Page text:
Don't miss the blowup of an eerie photograph of Lincoln's second inauguration, where a spectator in the background, some say, could be Booth. After that, you'll also want to spend time in the re-creation of Mary Surratt's H Street boarding house, where Booth and his co-conspirators met. There, you'll find many of what Tetreault calls the museum's "jewels," which include, in addition to the murder weapon, various knives and guns found on Booth when he was killed.

Finally, learn about Lincoln's last days, including a ominous dream. In it, as he confided to his family, he gazed upon his own corpse in the White House. Then there's the prescient parting words he spoke just before taking the carriage to Ford's. "Goodbye," he told guard William Crook, instead of his usual "Good night."

The Smorgasbord (45 Minutes to an Hour)

Lincoln's presidency was plagued with doubts and fears, only a fraction of which had to do with his own safety. Add to the assassination items a stop behind a re-creation of Lincoln's White House desk, where a short multimedia presentation drives home some of the "agonizing" burdens he faced while in office, including war, the emancipation of slaves and the death of his son. "If there is a worse place than Hell," he said, "then I am in it."

Also be sure a catch the video about Lincoln's friendship with abolitionist Frederick Douglass and another in which the four living ex-presidents (Jimmy Carter, George H.W. Bush, Bill Clinton and George W. Bush) take turns reading passages from the Gettysburg Address. Regardless of your party affiliation, it's moving stuff.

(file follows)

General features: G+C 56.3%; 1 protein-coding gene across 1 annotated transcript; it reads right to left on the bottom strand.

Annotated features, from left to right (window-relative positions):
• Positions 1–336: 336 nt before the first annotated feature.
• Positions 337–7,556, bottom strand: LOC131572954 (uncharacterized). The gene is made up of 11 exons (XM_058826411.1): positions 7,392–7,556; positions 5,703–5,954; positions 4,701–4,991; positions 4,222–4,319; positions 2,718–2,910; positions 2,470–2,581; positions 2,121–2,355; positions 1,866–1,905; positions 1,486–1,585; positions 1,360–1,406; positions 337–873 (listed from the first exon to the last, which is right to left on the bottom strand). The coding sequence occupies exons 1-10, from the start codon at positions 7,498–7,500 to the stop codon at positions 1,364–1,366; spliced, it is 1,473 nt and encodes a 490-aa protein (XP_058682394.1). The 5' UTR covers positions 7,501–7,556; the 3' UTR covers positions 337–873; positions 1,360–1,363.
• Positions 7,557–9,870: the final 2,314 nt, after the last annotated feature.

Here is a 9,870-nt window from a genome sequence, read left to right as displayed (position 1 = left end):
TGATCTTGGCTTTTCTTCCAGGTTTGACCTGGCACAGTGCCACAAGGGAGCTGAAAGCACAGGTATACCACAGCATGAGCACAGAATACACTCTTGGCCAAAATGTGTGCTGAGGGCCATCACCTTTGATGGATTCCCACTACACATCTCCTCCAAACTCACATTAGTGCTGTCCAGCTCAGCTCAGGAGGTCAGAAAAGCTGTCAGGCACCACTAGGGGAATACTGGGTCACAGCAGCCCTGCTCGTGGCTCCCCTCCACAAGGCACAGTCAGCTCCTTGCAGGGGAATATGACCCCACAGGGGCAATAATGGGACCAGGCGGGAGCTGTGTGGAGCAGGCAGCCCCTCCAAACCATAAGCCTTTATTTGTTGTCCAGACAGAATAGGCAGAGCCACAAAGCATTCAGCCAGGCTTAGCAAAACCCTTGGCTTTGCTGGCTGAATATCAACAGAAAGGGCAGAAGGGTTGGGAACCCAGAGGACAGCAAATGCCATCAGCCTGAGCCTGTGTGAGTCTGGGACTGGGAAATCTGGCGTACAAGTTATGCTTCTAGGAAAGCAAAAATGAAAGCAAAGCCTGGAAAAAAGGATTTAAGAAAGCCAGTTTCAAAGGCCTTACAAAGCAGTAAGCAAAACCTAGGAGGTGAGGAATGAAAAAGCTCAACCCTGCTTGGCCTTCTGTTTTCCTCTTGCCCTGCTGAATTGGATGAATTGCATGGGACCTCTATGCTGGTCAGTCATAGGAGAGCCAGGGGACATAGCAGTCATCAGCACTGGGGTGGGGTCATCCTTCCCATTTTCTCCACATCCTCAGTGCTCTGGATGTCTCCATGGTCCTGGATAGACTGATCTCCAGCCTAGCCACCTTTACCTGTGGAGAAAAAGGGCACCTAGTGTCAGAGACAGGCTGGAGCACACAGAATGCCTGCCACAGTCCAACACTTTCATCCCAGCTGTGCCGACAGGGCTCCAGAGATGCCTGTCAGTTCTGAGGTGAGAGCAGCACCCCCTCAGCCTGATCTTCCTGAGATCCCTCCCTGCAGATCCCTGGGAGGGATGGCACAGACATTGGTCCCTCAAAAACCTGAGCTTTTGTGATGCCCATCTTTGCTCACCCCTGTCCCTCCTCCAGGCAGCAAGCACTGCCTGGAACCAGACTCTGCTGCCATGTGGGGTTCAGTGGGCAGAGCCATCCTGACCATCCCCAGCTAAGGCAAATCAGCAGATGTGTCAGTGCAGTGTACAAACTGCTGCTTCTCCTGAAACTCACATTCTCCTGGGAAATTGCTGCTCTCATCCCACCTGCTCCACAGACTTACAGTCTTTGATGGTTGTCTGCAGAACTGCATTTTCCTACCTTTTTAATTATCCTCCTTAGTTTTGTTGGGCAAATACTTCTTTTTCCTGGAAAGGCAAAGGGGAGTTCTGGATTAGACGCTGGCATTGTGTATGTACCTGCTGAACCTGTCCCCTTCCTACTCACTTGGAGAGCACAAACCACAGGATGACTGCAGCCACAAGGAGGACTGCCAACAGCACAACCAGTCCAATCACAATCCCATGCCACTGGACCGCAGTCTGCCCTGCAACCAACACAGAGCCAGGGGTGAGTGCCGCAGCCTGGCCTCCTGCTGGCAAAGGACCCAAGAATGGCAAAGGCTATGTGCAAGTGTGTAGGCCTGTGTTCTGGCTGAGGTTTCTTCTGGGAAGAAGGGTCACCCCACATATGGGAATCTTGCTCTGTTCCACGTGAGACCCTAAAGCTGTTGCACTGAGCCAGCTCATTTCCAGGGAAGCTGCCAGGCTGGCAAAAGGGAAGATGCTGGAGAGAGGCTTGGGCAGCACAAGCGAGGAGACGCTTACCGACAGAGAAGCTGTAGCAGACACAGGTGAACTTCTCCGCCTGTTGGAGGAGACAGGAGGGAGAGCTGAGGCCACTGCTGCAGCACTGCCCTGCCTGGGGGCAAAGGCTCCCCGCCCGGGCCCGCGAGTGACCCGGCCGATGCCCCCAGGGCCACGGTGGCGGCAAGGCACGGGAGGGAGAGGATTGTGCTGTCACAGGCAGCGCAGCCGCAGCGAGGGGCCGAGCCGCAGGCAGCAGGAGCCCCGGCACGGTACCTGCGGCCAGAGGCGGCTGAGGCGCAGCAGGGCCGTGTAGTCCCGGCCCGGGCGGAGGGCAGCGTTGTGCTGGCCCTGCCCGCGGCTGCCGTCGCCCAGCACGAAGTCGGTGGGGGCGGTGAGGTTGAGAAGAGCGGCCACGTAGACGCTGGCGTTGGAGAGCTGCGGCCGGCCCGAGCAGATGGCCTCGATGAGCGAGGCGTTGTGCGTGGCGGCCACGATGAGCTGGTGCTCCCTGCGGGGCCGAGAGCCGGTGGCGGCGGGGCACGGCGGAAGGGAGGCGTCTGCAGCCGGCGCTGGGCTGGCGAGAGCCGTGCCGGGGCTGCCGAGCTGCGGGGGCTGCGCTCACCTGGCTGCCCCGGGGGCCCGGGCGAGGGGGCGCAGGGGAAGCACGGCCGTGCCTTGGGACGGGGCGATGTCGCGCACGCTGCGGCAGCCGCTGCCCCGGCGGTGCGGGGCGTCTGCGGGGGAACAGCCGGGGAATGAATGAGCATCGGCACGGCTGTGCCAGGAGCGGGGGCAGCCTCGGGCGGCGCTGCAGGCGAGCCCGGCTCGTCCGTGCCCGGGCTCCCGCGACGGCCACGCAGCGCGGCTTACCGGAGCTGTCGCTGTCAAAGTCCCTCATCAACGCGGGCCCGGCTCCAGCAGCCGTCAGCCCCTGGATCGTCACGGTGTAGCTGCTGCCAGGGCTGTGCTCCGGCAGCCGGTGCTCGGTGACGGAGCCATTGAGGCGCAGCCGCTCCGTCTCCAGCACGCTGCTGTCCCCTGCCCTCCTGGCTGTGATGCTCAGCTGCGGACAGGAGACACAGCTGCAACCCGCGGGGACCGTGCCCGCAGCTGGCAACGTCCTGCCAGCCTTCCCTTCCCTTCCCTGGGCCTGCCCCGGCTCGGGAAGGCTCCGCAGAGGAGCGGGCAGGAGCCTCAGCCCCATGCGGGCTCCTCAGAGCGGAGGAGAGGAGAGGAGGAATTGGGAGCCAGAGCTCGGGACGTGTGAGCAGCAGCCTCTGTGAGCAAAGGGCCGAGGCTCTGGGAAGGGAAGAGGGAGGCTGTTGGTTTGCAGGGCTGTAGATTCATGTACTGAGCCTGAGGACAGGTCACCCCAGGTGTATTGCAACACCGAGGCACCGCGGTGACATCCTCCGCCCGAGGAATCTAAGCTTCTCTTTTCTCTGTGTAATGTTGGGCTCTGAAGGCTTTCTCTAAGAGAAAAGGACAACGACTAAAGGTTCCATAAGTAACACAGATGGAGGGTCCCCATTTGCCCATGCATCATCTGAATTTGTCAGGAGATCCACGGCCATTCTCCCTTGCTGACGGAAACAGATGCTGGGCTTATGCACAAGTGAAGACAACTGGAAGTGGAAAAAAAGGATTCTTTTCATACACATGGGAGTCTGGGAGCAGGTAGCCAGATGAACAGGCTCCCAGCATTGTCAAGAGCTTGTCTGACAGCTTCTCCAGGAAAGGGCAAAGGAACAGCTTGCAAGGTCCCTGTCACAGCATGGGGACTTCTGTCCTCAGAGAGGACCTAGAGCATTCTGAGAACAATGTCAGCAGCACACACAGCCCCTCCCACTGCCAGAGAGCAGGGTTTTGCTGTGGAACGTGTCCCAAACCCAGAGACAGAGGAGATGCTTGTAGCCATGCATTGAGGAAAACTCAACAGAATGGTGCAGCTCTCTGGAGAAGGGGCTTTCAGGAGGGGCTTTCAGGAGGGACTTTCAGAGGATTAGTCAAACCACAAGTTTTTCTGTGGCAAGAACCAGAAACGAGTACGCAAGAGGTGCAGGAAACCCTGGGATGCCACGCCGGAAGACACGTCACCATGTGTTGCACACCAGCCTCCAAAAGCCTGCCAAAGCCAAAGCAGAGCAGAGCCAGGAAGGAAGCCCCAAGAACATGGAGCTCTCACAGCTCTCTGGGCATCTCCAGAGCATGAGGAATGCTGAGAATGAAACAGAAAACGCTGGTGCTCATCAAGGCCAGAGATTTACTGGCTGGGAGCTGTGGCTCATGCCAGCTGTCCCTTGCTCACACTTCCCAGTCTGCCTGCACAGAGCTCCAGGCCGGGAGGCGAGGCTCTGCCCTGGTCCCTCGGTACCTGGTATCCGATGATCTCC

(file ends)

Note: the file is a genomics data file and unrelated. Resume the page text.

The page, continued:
The Whole Enchilada (2 Hours)

In the old museum, you had to know what you were looking for to find it, Tetreault says. The new space leads visitors past chronological and thematic milestones in Lincoln's presidency. Those include markers highlighting Lincoln's famous speeches, what Washington looked like in the 1860s, White House family life (including a toy sword belonging to son Tad that looks more lethal than Booth's pistol) and an especially timely presentation on the "revolving door" of flawed Union generals that culminated in the selection of one who could actually win: Ulysses S. Grant.

There's also election paraphernalia, a life mask of Lincoln and a mock-up of the presidential box (near a sign discussing Lincoln's love of theater). You'll also see the actual door from that box -- notice the tiny peephole drilled into it, and learn the mystery behind it -- along with a piece of wood that Booth broke off a music stand to prop the door shut during his attack.

Lincoln's assassination is a great -- and tragic -- yarn, but it is by no means the only one spun at the Ford's Theatre Museum. The most stirring story is not about Booth, but about what Lincoln accomplished, despite the greatest sacrifice of all.

Ford's Theatre Museum 511 10th St. NW (Metro: Metro Center) Contact: 202-347-4833. Hours: Open daily from 9 a.m. to 5 p.m. Admission: Admission to the museum is free but requires a timed-entry ticket, which includes entry to the theater and the Petersen House, where Lincoln died. Same-day tickets are available at the theater box office, beginning at 8:30 a.m. (limit: six tickets per person). Advance tickets are available through Ticketmaster at 202-397-7328 or ($2.50 service charge applies).